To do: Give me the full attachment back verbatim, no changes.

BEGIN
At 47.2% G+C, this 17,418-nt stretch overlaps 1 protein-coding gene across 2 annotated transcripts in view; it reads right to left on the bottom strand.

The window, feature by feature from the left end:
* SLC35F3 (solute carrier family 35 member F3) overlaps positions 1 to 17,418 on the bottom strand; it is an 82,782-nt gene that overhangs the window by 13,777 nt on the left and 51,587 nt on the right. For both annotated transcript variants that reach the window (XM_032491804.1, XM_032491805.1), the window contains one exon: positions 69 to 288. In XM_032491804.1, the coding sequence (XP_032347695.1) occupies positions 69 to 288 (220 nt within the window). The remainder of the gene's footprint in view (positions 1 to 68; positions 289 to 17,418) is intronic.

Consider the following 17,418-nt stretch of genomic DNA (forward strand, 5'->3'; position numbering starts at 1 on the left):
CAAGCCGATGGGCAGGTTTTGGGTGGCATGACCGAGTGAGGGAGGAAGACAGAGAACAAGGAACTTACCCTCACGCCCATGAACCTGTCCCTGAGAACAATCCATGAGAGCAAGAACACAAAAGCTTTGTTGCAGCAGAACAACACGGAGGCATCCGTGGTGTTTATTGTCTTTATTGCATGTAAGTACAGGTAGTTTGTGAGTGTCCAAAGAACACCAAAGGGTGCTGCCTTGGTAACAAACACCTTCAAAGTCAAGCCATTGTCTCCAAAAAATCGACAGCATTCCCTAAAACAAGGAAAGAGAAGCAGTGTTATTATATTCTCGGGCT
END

At 47.2% G+C, this 17,418-nt stretch overlaps 1 protein-coding gene across 2 annotated transcripts in view; it reads right to left on the bottom strand.

The window, feature by feature from the left end:
* SLC35F3 (solute carrier family 35 member F3) overlaps positions 1 to 17,418 on the bottom strand; it is an 82,782-nt gene that overhangs the window by 13,777 nt on the left and 51,587 nt on the right. For both annotated transcript variants that reach the window (XM_032491804.1, XM_032491805.1), the window contains one exon: positions 69 to 288. In XM_032491804.1, the coding sequence (XP_032347695.1) occupies positions 69 to 288 (220 nt within the window). The remainder of the gene's footprint in view (positions 1 to 68; positions 289 to 17,418) is intronic.

Consider the following 17,418-nt stretch of genomic DNA (forward strand, 5'->3'; position numbering starts at 1 on the left):
CAAGCCGATGGGCAGGTTTTGGGTGGCATGACCGAGTGAGGGAGGAAGACAGAGAACAAGGAACTTACCCTCACGCCCATGAACCTGTCCCTGAGAACAATCCATGAGAGCAAGAACACAAAAGCTTTGTTGCAGCAGAACAACACGGAGGCATCCGTGGTGTTTATTGTCTTTATTGCATGTAAGTACAGGTAGTTTGTGAGTGTCCAAAGAACACCAAAGGGTGCTGCCTTGGTAACAAACACCTTCAAAGTCAAGCCATTGTCTCCAAAAAATCGACAGCATTCCCTAAAACAAGGAAAGAGAAGCAGTGTTATTATATTCTCGGGCT